My Most Anticipated Films at the Venice Film Festival - Keith Simantonby keithsim | last updated - 1 month ago
The 79th Venice Film Festival starts 8/31 and finishes up 9/10. The world's oldest film festival has, since director Alberto Barbera came aboard, become a launching pad for Oscar hopefuls and winners and this year there's a queue of them waiting to unspool in the Sala Grande on the Lido. There's grand stuff both in and out of competition and you'd need the whole time to take it all in. And that's not even including the extraordinary VR programming that runs alongside it.
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1. Blonde (2022)
NC-17 | 166 min | Biography, Drama, Romance
A fictionalized chronicle of the inner life of Marilyn Monroe.
No, it's not the incredibly talented Ana de Armas playing arguably the most iconic Hollywood star of all time that makes this my #1 most anticipated film. No, it's the return of director/writer Andrew Dominik to the narrative feature format. He's been doing documentaries lately, both of musician Nick Cave, and his film THE ASSASSINATION OF JESSE JAMES BY THE COWARD ROBERT FORD is in my top 20 for the last 20 years. I'm also a huge fan of KILLING THEM SOFTLY, an elegant, lyrical piece of violence that got one of the only "F" Cinema-Scores. And Cave's is doing the music. And Plan B. is producing and those folks only do quality, it's like a "thing" with them.
2. The Whale (2022)
117 min | Drama
A reclusive English teacher living with severe obesity attempts to reconnect with his estranged teenage daughter for one last chance at redemption.
I was lucky enough to be in the Sala Grande (the impressive main theater at VIFF) when Aronofsky's mother! premiered. Jennifer Lawrence looked nervous for possibly the only time ever. And soon we knew why. The room was respectful at the end, dutifully applauding but the movie died in that room. What a triumph for him to return with what looks to be a resurrection for, not only him, but also for Brendan Frasier, who is already getting Oscar buzz. The director pulled Mickey Rourke's career out the disposal with THE WRESTLER and it looks like the same is going to happen here.
3. The Banshees of Inisherin (2022)
R | 109 min | Comedy, Drama
Two lifelong friends find themselves at an impasse when one abruptly ends their relationship, with alarming consequences for both of them.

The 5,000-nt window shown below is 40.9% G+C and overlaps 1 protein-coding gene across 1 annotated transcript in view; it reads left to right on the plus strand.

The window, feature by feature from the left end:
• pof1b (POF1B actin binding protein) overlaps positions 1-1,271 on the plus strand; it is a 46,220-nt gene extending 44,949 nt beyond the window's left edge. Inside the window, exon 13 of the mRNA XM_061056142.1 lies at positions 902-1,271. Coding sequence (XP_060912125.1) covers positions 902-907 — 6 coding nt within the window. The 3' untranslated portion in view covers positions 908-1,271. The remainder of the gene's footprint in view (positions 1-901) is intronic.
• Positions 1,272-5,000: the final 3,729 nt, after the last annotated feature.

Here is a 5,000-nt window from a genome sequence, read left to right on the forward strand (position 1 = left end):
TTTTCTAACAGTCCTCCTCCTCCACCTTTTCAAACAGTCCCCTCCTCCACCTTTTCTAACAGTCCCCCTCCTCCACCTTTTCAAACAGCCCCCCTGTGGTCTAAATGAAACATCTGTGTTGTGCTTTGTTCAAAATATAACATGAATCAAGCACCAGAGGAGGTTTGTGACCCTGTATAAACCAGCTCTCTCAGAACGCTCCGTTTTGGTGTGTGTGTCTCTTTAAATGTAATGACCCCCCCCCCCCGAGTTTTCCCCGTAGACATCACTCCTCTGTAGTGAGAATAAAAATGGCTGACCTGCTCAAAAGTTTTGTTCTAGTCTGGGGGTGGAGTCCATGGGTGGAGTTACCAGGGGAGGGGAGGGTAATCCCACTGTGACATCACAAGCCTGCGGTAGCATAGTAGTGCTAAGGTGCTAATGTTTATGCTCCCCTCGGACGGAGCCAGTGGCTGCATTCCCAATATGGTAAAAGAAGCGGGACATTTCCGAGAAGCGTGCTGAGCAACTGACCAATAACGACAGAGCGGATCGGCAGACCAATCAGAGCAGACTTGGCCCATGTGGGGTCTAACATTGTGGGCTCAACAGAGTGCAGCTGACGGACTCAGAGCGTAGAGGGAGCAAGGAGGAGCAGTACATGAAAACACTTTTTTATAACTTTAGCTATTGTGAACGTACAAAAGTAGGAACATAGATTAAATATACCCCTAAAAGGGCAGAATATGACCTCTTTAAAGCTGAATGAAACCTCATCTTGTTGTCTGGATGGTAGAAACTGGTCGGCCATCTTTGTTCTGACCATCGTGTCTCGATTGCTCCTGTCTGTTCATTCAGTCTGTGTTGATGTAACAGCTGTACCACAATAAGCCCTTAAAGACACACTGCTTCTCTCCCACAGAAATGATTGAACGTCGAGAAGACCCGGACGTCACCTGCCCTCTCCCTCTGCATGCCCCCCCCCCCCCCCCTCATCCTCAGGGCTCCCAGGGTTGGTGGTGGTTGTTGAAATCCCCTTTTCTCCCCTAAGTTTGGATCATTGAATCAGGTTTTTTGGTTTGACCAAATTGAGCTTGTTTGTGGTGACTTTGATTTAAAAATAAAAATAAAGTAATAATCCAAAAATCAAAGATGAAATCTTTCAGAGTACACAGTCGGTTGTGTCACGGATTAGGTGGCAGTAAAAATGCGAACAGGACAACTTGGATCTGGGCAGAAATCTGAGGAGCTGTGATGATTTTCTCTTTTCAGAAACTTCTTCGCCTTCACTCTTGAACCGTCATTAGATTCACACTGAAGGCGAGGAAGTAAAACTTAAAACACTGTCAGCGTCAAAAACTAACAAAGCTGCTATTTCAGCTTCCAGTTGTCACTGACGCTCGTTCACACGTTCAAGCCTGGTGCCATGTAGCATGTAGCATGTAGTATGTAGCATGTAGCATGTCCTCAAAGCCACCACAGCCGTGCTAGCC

I'm quite a fan of McDonagh (THREE BILLBOARDS OUTSIDE OF EBBING, MISSOURI) and here his leads from IN BRUGES reunite. Farrell is having a very good, very varied 2022.
4. Bardo (2022)
R | 174 min | Comedy, Drama
Follows a renowned Mexican journalist and documentary filmmaker who returns home and works through an existential crisis as he grapples with his identity, familial relationships, the folly of his memories.
According to the press release Iñárritu returns to shoot in Mexico for the first time (really? didn't he shoot some of BABEL at the border?) since AMORES PERROS. He's one of our most versatile directors but who knows what will come of this? It's supposed to be a comedy but I'm not buying it. Will it be mournful a la BIUTIFUL or 21 GRAMS? A satire like BIRDMAN? A massive allegory like THE REVENANT? Very excited to find out.
5. White Noise (I) (2022)
136 min | Comedy, Drama, Horror
White Noise dramatizes a contemporary American family's attempts to deal with the mundane conflicts of everyday life while grappling with the universal mysteries of love, death, and the possibility of happiness in an uncertain world.
It's opening the festival so our friends in the Biennale (the arts & culture arm that runs the festival) must have seen something they loved about it. But I could not stand, not stand, MARRIAGE STORY, though people I love loved it while I loved MEYEROWITZ STORIES, MISTRESS AMERICA, and FRANCES HA. Come on, latter movie-influence!
6. Copenhagen Cowboy (2022– )
A young heroine, Miu who travels through Copenhagen's criminal netherworld.